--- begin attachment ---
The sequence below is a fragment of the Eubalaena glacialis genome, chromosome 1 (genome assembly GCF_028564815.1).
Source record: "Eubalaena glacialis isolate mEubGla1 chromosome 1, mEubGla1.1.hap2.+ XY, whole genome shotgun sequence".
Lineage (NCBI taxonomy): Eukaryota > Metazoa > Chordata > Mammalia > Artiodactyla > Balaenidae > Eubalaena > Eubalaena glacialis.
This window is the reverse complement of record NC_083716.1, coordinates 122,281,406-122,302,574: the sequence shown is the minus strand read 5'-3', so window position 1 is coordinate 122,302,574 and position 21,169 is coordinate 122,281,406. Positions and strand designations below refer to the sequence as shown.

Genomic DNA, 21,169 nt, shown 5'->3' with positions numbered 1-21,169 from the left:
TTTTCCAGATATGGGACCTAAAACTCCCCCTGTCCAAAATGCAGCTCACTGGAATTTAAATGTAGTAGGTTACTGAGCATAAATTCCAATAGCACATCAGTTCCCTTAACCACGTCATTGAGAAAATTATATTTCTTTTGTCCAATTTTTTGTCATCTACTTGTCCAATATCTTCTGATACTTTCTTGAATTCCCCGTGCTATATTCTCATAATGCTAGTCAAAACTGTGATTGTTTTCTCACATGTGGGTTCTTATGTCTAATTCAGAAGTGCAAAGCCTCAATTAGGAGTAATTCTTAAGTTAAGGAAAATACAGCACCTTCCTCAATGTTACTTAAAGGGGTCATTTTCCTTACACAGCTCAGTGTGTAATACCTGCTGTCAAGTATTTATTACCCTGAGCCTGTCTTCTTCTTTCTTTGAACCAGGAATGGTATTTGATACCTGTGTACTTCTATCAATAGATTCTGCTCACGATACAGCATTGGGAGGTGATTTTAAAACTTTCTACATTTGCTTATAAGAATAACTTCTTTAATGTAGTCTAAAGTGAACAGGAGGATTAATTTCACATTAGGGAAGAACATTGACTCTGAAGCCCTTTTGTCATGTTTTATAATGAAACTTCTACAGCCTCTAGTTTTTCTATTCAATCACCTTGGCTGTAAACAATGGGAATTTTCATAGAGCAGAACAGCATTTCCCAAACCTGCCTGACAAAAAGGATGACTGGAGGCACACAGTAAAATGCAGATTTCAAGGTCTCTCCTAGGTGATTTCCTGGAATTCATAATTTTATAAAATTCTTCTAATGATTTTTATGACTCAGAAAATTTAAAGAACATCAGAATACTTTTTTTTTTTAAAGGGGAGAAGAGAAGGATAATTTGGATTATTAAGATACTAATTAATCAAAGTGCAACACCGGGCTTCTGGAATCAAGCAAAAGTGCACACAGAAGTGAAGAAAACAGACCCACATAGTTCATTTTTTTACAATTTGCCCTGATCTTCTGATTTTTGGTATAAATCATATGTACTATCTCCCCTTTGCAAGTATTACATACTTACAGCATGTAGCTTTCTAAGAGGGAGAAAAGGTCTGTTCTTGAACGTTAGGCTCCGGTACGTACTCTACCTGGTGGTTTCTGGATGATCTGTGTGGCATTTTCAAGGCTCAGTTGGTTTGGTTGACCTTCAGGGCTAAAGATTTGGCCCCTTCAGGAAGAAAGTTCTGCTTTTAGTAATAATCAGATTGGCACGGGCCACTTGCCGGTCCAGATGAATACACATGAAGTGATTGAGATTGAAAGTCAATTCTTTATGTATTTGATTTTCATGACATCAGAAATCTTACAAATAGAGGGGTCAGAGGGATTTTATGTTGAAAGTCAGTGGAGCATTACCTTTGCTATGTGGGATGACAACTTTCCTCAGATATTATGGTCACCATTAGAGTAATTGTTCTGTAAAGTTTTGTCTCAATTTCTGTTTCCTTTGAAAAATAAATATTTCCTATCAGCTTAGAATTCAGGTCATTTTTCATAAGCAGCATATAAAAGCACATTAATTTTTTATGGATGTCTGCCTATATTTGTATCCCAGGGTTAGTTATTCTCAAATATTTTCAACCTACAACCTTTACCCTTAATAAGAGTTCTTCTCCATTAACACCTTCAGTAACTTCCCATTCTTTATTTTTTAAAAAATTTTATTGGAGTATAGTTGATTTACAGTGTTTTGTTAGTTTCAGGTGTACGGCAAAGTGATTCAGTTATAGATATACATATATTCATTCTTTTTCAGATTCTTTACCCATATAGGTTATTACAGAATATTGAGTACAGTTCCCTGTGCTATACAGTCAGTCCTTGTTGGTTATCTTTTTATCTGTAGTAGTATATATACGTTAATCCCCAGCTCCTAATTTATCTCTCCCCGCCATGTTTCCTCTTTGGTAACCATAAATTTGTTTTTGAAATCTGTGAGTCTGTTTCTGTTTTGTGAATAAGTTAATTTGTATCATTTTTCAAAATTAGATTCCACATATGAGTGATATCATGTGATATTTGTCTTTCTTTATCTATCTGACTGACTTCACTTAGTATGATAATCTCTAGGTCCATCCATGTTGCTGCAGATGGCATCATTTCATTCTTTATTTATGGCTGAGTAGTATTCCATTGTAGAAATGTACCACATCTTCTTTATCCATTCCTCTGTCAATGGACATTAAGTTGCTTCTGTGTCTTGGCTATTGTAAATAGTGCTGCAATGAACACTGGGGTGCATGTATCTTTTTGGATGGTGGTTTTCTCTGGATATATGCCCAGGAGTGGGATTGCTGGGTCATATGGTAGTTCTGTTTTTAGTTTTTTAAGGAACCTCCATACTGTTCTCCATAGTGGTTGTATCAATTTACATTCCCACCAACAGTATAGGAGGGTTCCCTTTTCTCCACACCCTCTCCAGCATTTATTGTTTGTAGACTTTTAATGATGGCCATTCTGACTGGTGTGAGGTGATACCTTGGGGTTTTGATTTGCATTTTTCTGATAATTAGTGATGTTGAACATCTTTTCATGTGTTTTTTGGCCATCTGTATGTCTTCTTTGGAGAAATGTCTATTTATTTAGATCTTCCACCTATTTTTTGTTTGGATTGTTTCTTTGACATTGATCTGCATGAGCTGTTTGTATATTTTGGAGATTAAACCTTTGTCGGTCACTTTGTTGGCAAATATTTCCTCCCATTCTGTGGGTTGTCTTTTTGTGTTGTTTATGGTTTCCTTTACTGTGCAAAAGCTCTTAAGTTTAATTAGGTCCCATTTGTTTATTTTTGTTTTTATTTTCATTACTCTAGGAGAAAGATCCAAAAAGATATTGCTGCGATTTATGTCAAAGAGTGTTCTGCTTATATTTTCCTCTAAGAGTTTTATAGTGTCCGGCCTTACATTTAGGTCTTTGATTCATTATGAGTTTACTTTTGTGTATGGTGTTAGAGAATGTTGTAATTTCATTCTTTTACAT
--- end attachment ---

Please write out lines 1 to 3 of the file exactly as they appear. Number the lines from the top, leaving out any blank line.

The sequence below is a fragment of the Eubalaena glacialis genome, chromosome 1 (genome assembly GCF_028564815.1).
Source record: "Eubalaena glacialis isolate mEubGla1 chromosome 1, mEubGla1.1.hap2.+ XY, whole genome shotgun sequence".
Lineage (NCBI taxonomy): Eukaryota > Metazoa > Chordata > Mammalia > Artiodactyla > Balaenidae > Eubalaena > Eubalaena glacialis.